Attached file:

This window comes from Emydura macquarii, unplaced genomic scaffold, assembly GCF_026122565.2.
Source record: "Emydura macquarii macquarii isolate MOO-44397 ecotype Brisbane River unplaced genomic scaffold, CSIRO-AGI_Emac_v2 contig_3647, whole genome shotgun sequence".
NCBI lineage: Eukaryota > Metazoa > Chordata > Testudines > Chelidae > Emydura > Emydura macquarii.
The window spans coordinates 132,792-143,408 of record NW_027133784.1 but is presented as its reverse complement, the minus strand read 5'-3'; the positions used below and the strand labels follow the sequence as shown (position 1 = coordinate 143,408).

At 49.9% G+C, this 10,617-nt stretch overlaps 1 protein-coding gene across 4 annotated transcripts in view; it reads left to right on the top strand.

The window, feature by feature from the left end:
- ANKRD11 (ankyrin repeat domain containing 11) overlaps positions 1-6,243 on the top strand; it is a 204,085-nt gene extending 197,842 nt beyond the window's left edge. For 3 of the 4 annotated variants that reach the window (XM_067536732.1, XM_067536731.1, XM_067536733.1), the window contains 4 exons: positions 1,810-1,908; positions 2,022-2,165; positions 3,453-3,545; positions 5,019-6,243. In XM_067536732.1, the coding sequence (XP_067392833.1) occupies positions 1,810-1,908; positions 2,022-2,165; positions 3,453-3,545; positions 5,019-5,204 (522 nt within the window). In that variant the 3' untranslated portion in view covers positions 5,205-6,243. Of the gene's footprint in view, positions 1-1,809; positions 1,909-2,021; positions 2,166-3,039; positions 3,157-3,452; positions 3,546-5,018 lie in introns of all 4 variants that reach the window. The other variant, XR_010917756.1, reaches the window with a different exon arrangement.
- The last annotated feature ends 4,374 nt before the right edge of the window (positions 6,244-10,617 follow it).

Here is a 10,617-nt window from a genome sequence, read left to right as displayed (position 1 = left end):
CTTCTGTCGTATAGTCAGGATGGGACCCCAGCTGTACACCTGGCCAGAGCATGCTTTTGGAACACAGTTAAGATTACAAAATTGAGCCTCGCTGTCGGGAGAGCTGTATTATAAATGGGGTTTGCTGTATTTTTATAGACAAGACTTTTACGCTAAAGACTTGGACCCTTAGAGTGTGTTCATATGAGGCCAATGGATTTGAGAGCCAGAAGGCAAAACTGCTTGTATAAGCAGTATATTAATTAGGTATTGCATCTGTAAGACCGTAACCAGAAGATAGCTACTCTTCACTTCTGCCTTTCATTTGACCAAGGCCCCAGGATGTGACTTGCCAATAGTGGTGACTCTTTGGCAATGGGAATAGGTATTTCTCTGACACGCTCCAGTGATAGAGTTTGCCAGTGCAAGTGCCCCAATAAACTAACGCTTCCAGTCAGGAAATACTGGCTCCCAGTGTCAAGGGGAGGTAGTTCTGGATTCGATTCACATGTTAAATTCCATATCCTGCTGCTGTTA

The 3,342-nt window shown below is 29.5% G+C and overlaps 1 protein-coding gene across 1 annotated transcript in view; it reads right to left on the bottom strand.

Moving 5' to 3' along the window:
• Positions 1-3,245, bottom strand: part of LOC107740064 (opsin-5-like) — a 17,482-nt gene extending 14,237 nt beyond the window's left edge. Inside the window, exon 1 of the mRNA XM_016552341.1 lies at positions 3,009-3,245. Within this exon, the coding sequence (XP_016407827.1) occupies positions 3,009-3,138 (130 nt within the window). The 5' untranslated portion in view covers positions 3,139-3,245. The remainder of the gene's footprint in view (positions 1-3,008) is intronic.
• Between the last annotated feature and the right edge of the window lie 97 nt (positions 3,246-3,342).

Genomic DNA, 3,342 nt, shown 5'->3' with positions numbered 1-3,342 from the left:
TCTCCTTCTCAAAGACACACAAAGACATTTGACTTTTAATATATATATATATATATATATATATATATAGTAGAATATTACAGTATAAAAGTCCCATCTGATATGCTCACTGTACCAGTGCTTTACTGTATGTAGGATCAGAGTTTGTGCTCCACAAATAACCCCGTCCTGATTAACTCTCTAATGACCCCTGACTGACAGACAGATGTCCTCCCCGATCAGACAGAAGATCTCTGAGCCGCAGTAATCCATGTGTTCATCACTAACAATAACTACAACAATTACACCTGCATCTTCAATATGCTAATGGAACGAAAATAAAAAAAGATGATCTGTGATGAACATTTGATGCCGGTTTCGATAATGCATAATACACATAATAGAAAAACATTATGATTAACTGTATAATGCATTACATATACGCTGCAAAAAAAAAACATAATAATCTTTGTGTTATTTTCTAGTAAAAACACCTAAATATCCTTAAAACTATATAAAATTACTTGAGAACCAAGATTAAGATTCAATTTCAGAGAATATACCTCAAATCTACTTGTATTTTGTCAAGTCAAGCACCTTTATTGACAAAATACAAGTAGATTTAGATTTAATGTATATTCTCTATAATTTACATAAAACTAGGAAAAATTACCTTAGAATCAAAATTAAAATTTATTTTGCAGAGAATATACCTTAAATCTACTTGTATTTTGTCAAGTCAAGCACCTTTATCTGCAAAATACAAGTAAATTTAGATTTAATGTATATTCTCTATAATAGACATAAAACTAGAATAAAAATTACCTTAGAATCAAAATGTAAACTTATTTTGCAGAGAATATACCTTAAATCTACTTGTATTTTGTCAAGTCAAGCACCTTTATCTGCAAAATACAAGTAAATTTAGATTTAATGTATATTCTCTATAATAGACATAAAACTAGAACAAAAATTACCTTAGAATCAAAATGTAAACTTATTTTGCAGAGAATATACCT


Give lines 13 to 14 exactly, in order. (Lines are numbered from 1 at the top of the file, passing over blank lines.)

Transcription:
• Positions 1-3,245, bottom strand: part of LOC107740064 (opsin-5-like) — a 17,482-nt gene extending 14,237 nt beyond the window's left edge. Inside the window, exon 1 of the mRNA XM_016552341.1 lies at positions 3,009-3,245. Within this exon, the coding sequence (XP_016407827.1) occupies positions 3,009-3,138 (130 nt within the window). The 5' untranslated portion in view covers positions 3,139-3,245. The remainder of the gene's footprint in view (positions 1-3,008) is intronic.
• Between the last annotated feature and the right edge of the window lie 97 nt (positions 3,246-3,342).